Friday, May 31, 2019

Update on bills that weaken our Democracy at AZ Legislator: Call Governor to veto SB 1451

Monday night - well actually very early Tuesday morning, the first session of the 54th Legislature (FINALLY!) adjourned sine die. This session saw some egregious attacks on democracy, but also glimpses of progress and hope for expanding access to the ballot and fighting corruption. In the coming days, we'll be putting together a full analysis of democracy issues this session. For now, here are some quick updates on bills that were alive until the bitter end.
SB1451 - (Sen. Leach)
On top of the myriad rules that already exist, SB 1451 places technical requirements on paid petition circulators for initiatives. This thinly veiled attempt to make it easier to toss disqualify otherwise valid signatures passed both chambers in the waning days of session and now sits on Gov. Ducey's desk. 
Contact Gov. Ducey: 
Phone. Phoenix: 602.542.4331. Tucson: 520.628.6580.
Address. 1700 West Washington Street. Phoenix, Arizona 85007

HCR2005/SCR1023 - (Rep. Kavanagh + Sen. Kerr)
These bills would have referred to the 2020 ballot a question requiring statewide initiatives to hit the statewide 10% threshold in each of the 30 legislative districts - making it nearly impossible for anyone with limited resources to qualify an idea for the ballot. Thankfully, both bills failed to receive a vote in their respective chambers.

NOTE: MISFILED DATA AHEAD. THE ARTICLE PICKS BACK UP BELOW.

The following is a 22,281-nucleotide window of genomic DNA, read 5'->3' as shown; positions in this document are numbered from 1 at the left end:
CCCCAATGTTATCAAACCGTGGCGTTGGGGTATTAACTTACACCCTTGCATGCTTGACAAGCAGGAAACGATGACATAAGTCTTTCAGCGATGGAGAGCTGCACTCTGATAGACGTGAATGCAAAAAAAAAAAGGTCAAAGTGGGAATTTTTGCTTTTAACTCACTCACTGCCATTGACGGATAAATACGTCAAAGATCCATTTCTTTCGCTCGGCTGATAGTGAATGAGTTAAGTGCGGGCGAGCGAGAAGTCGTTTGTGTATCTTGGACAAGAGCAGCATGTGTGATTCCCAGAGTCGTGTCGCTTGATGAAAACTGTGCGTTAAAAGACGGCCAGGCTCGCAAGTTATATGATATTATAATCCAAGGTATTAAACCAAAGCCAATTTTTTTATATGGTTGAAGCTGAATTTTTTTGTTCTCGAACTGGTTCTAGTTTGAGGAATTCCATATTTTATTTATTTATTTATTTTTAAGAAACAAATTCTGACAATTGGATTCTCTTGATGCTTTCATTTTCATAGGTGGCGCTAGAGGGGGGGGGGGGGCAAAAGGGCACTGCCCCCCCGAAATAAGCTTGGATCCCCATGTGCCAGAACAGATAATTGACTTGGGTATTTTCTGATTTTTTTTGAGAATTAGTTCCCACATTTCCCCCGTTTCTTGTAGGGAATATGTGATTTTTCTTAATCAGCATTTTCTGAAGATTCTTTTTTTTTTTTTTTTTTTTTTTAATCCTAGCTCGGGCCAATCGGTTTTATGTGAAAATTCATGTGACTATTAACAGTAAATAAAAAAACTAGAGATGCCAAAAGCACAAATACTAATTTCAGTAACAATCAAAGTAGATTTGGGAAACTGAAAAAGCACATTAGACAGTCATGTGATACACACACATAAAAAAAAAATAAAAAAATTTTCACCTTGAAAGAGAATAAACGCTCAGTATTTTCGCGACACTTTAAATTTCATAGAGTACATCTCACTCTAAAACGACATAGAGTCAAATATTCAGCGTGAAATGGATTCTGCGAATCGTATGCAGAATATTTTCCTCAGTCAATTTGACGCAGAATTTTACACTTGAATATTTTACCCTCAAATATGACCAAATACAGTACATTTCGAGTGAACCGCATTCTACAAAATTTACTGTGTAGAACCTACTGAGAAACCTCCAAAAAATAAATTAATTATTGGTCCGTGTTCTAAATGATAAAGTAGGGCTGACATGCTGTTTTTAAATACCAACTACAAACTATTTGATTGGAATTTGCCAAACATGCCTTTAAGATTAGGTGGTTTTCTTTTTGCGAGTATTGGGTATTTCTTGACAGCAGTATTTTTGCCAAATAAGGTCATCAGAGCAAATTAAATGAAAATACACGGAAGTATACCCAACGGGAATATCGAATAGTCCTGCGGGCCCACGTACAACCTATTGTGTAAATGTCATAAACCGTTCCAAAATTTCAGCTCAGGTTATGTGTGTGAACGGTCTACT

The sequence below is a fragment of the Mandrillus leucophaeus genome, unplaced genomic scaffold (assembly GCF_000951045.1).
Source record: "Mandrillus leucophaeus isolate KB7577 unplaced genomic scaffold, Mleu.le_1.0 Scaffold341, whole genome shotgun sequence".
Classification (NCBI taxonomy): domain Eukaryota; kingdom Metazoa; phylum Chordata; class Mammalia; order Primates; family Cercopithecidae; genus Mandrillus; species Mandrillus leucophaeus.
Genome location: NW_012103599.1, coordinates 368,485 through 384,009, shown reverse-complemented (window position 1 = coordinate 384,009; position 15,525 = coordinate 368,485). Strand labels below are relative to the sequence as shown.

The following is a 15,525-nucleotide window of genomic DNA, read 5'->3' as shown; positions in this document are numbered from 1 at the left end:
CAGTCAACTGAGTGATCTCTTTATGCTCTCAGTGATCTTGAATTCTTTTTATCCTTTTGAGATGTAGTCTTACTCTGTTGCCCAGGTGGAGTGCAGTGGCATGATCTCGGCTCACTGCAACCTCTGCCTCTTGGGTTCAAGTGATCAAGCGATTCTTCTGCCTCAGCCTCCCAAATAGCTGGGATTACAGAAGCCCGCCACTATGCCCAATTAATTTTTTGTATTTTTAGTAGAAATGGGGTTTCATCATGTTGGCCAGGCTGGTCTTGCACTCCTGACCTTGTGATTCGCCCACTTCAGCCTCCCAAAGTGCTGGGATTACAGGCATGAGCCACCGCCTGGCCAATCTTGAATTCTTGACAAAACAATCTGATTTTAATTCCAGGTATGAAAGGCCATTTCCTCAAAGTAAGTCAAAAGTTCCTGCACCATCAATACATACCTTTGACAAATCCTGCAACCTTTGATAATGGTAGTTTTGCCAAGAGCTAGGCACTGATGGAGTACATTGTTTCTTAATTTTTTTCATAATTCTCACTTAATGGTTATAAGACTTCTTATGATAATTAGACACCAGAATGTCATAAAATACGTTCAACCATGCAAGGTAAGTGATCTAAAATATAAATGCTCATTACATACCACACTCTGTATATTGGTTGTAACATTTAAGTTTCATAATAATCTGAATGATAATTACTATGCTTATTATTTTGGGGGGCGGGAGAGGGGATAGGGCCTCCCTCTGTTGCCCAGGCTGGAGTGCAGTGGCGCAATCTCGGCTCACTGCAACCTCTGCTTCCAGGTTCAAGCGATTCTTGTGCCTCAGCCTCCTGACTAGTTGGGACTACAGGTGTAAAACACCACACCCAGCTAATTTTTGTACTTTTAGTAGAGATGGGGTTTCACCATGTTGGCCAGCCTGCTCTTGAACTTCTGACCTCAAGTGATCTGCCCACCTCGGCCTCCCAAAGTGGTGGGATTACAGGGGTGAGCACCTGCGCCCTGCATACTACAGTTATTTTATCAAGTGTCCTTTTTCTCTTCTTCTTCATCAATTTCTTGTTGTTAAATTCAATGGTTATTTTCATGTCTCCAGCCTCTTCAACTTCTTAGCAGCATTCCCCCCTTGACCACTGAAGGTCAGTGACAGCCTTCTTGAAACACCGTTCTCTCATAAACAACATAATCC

HB2616 - (Rep. Townsend)
Would have imposed unlimited civil fines of $25 per form per day and criminal penalties (up to a four-month jail sentence) on anyone who turned in a voter registration form after an arbitrary deadline. The bill failed to pass the House floor. Simply stated, we don’t think honest actors should face a potential criminal penalty for registering people to vote.
SB1188 - (Sen. Ugenti Rita)
Would purge Arizona voters off of their county's Permanent Early Voter List (PEVL) if they do not vote by mail for two consecutive election cycles. This would have taken the “permanent” out of permanent early voting, and thankfully did not receive a vote on the House floor.
If there's one thing we can say with certainty after this legislative session, it's that the job of protecting democracy is never over. 

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